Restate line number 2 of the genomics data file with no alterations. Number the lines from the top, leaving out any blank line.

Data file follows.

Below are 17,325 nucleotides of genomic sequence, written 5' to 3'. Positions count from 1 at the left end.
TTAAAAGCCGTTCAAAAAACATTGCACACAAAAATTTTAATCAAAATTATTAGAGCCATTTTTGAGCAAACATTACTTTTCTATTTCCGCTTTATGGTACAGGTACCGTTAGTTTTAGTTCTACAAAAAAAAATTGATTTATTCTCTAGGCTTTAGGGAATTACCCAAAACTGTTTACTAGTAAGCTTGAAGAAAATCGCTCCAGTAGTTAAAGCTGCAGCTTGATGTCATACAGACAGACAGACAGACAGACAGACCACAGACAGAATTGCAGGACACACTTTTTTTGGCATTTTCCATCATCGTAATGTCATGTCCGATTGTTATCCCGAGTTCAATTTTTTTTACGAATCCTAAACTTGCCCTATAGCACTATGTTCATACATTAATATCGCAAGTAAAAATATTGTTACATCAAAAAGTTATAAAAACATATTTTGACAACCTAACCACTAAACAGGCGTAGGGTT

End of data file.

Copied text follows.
TTAAAAGCCGTTCAAAAAACATTGCACACAAAAATTTTAATCAAAATTATTAGAGCCATTTTTGAGCAAACATTACTTTTCTATTTCCGCTTTATGGTACAGGTACCGTTAGTTTTAGTTCTACAAAAAAAAATTGATTTATTCTCTAGGCTTTAGGGAATTACCCAAAACTGTTTACTAGTAAGCTTGAAGAAAATCGCTCCAGTAGTTAAAGCTGCAGCTTGATGTCATACAGACAGACAGACAGACAGACAGACCACAGACAGAATTGCAGGACACACTTTTTTTGGCATTTTCCATCATCGTAATGTCATGTCCGATTGTTATCCCGAGTTCAATTTTTTTTACGAATCCTAAACTTGCCCTATAGCACTATGTTCATACATTAATATCGCAAGTAAAAATATTGTTACATCAAAAAGTTATAAAAACATATTTTGACAACCTAACCACTAAACAGGCGTAGGGTT